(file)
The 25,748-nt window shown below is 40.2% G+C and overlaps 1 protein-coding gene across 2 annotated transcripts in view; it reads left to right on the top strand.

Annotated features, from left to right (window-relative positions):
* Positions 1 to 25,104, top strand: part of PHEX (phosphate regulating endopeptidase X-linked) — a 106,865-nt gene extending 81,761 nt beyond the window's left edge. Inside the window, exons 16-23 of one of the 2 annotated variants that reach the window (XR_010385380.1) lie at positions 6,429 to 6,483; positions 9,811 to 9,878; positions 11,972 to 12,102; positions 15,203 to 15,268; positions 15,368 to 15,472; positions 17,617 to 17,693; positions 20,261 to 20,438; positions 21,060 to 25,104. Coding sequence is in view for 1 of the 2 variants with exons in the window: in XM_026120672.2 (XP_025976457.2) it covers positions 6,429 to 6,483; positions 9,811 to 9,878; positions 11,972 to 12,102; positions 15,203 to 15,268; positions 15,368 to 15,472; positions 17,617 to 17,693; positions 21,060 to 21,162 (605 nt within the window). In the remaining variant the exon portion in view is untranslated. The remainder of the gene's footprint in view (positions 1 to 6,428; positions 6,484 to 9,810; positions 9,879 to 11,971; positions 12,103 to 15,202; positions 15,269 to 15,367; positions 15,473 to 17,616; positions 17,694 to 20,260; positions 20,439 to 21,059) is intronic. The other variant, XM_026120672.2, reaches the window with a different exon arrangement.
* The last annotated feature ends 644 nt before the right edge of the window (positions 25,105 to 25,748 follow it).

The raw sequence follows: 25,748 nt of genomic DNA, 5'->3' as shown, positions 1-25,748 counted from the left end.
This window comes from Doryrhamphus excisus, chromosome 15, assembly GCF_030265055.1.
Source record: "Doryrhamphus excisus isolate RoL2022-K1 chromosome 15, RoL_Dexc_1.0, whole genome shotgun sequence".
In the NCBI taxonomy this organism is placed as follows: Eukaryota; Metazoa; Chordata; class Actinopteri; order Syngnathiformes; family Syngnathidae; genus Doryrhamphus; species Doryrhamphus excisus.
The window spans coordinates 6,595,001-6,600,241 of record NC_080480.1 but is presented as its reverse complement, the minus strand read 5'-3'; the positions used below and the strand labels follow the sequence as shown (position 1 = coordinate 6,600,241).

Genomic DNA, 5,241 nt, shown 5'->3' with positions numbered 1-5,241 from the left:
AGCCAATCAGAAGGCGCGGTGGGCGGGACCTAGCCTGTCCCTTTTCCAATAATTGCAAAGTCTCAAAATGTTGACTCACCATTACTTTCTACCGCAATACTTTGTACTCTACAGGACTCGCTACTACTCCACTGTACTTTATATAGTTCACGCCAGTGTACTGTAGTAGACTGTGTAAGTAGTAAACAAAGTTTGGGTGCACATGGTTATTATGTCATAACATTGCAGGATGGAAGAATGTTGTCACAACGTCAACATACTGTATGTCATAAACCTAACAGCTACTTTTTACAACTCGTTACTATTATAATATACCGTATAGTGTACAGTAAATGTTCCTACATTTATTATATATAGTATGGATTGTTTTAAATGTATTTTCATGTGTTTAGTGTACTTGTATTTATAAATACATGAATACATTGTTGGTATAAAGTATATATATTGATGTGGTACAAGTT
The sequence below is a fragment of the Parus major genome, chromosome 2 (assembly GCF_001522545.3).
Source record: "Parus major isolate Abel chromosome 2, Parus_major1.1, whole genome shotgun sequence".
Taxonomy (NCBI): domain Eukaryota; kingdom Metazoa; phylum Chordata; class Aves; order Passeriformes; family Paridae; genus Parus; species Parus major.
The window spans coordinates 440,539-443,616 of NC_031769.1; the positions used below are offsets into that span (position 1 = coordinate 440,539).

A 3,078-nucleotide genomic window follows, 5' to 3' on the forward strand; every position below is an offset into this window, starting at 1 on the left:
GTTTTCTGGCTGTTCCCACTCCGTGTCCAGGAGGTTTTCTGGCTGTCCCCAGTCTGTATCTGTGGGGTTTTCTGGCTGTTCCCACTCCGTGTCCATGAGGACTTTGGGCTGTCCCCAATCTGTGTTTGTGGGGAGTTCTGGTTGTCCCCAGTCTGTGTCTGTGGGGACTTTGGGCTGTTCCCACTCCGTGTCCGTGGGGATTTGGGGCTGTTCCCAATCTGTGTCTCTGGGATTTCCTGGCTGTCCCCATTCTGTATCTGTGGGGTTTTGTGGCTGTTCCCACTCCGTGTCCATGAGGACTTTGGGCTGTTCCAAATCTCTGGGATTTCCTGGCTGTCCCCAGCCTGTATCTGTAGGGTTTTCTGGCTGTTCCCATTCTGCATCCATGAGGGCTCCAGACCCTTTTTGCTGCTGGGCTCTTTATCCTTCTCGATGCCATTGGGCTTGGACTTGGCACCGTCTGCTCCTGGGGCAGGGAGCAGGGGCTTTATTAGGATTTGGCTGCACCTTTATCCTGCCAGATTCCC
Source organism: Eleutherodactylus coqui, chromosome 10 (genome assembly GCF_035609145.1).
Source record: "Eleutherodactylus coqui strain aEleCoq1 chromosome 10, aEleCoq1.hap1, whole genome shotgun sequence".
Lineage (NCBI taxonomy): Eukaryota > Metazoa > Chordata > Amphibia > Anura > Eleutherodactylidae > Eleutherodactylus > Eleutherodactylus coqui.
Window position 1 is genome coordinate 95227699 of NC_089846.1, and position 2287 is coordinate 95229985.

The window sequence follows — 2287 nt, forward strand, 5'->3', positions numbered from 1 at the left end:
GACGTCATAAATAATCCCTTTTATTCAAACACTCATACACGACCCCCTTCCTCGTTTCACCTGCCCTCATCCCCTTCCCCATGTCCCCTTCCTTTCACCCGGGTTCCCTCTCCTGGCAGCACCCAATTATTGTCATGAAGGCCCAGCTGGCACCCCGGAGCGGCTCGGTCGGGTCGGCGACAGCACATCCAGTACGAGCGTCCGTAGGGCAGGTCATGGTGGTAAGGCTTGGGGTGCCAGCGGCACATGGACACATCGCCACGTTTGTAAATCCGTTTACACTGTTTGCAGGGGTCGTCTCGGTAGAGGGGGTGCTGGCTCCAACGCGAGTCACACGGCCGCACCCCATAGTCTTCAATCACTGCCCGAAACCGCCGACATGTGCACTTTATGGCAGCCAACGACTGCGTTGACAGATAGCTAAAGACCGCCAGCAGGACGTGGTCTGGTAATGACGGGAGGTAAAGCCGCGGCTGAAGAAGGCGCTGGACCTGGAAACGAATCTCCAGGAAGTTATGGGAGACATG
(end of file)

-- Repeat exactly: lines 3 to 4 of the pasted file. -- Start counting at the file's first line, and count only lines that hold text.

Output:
* Positions 1 to 25,104, top strand: part of PHEX (phosphate regulating endopeptidase X-linked) — a 106,865-nt gene extending 81,761 nt beyond the window's left edge. Inside the window, exons 16-23 of one of the 2 annotated variants that reach the window (XR_010385380.1) lie at positions 6,429 to 6,483; positions 9,811 to 9,878; positions 11,972 to 12,102; positions 15,203 to 15,268; positions 15,368 to 15,472; positions 17,617 to 17,693; positions 20,261 to 20,438; positions 21,060 to 25,104. Coding sequence is in view for 1 of the 2 variants with exons in the window: in XM_026120672.2 (XP_025976457.2) it covers positions 6,429 to 6,483; positions 9,811 to 9,878; positions 11,972 to 12,102; positions 15,203 to 15,268; positions 15,368 to 15,472; positions 17,617 to 17,693; positions 21,060 to 21,162 (605 nt within the window). In the remaining variant the exon portion in view is untranslated. The remainder of the gene's footprint in view (positions 1 to 6,428; positions 6,484 to 9,810; positions 9,879 to 11,971; positions 12,103 to 15,202; positions 15,269 to 15,367; positions 15,473 to 17,616; positions 17,694 to 20,260; positions 20,439 to 21,059) is intronic. The other variant, XM_026120672.2, reaches the window with a different exon arrangement.
* The last annotated feature ends 644 nt before the right edge of the window (positions 25,105 to 25,748 follow it).